Every chivalric romance must include a beautiful damsel (“ein schöne iunckfrawen”) who needs the protection of the gallant knight and who in the right moment comes to his aid.59 Marco had found such an exemplary young Lady, “seventeen years old and well built”.60 Princess Kogatin was on her way to her future husband Arghun, the “King of India”. (Arghun ruled only over Persia, but India he would have loved to have.) The Persian envoys, who “heard the Latin knight praised and knew about his virtue” promised to support his wish to travel back to Venice. The “young queen” personally pleaded with the emperor for permission to sail across the sea in company of the knight Marco.61 This request the magnanimous ruler could not deny. As a farewell gift, Kublai presented his Venetians “with many rubies and other delicious gems of great value.” However, they had to promise that they would soon return to China.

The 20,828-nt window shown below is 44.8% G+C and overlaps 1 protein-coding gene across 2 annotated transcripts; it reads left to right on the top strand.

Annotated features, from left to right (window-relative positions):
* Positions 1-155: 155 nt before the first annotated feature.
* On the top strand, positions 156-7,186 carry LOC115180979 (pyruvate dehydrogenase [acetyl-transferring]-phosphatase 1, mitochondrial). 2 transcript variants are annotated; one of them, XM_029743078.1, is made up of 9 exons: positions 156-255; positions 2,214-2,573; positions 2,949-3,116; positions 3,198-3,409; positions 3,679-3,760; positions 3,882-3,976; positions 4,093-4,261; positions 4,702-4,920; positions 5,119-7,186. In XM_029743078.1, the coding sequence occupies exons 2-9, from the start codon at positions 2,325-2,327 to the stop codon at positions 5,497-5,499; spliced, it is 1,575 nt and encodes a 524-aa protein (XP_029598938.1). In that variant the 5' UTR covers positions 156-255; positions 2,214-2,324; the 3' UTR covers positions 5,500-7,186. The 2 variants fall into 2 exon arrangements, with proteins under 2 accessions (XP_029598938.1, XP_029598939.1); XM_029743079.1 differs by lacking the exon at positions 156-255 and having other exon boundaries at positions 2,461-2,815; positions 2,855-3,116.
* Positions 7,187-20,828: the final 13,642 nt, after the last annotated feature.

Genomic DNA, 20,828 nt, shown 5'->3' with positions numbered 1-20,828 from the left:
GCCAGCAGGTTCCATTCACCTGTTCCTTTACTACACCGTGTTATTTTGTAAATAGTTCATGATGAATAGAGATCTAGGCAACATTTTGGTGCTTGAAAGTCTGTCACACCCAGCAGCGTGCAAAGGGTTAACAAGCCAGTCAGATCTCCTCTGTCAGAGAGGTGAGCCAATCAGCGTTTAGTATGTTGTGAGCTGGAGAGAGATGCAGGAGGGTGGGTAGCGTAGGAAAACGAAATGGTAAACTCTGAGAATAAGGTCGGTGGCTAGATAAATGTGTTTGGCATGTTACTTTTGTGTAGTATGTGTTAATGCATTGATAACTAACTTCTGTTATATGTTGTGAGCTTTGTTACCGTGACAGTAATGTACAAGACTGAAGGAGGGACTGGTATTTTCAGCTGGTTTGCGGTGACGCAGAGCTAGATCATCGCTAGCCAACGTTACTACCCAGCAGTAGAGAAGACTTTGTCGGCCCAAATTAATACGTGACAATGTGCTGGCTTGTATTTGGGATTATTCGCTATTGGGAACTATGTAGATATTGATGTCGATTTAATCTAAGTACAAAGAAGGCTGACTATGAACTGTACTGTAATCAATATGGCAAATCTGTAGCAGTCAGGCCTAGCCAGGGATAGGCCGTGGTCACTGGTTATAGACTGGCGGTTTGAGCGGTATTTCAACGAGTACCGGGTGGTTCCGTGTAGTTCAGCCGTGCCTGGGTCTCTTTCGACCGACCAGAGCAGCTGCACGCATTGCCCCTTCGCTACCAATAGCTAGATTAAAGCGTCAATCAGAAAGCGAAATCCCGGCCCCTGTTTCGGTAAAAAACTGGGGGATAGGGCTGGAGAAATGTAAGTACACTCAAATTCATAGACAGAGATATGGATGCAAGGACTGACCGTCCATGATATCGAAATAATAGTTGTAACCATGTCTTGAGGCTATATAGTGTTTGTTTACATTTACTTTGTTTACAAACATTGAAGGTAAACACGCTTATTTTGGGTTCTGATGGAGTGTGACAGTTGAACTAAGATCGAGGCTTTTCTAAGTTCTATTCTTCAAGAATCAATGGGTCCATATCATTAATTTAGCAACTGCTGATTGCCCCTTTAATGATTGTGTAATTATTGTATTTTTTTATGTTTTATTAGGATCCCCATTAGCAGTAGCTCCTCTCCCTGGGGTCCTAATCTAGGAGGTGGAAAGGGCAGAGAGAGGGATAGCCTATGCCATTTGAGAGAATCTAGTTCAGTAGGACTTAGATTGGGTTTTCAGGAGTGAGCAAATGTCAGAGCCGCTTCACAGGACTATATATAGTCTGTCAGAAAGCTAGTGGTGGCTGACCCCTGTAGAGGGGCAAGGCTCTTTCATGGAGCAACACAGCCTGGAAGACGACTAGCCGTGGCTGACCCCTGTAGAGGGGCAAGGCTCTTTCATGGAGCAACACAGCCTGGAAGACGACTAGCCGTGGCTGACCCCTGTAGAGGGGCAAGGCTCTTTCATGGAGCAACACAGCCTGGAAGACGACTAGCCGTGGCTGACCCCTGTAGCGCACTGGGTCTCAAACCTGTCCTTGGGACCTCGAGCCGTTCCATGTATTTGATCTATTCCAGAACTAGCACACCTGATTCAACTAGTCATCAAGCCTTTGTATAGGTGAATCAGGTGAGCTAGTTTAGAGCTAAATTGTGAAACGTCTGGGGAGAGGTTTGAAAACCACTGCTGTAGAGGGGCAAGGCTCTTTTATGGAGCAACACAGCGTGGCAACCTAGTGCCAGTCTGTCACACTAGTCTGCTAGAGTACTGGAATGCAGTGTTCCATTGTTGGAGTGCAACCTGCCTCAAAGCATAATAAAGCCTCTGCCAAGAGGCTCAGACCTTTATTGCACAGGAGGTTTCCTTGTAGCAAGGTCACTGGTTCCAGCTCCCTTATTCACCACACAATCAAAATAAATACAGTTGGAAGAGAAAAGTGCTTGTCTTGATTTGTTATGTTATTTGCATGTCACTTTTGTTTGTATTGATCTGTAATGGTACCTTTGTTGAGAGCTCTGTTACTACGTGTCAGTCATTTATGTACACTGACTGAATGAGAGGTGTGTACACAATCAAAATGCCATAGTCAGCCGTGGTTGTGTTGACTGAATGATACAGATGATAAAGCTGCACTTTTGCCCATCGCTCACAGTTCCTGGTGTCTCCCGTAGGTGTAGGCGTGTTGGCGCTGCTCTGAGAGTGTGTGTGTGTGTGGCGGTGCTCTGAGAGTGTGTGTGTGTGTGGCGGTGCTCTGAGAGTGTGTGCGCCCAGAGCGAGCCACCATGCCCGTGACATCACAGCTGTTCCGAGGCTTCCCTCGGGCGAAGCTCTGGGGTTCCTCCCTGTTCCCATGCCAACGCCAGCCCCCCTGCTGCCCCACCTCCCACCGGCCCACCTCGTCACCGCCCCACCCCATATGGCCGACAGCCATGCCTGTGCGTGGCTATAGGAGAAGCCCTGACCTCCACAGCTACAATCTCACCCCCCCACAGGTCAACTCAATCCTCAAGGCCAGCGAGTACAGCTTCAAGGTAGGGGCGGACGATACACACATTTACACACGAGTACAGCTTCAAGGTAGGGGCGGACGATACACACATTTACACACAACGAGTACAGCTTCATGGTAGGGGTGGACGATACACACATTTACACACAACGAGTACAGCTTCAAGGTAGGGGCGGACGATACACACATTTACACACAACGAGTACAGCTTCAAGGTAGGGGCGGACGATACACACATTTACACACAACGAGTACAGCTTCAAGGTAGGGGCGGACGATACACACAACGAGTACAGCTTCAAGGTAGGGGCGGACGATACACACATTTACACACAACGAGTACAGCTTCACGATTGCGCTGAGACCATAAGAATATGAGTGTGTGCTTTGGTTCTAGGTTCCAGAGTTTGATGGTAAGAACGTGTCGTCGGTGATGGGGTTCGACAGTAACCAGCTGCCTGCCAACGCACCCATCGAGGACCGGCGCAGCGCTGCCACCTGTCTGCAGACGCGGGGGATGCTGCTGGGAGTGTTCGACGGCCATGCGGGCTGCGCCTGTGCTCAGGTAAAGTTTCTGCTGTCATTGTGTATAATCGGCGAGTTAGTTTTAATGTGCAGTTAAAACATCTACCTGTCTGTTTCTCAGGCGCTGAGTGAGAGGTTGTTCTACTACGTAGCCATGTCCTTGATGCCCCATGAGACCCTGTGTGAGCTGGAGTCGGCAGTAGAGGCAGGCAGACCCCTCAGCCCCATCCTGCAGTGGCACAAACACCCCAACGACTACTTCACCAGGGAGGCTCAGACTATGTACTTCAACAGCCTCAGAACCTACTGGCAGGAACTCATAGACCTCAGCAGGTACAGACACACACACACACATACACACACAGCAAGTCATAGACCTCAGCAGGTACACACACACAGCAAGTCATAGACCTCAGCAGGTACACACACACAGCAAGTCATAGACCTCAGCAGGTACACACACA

One thing seems to be indisputable: uncle, father and son Polo had become rich in China. “In the enjoyment of health and abundant riches”, they reached their home.62 Ramusio describes how they unstitched the hemlines of their clothes once they arrived back in Venice and took out incredible amounts of jewels.63
Bureaucrats in China regularly amassed a fortune while in office. Of course, they did not become rich through receipt of personal gifts from the Emperor. An emperor who presents his officials with a box full of emeralds and rubies only exists in Rustichello’s chivalric romances. Officials at the salt administration usually acquired a fortune because they embezzled a considerable part of the duties and taxes. Yunnan, where the taxes were high and the transport routes easy to monitor, was a good place for a greedy official. The costs for consumers, Marco Polo reports, went up “in proportion as they find the natives less civilized, further removed from the towns, and more accustomed to remain on the same spot; inasmuch as people so circumstanced cannot always have a market for their gold, musk, and other commodities.”64 He argues here like a modern social scientist writing about the exploitation of the periphery by the metropolis.
In Yunnan and the neighbouring borderlands of Burma, people paid for their salt and the salt tax with precious stones and pearls. It is very likely that part of the jewels the three Polos carried to Venice were earned by Marco as a tax official in the southwestern corner of the Mongol empire.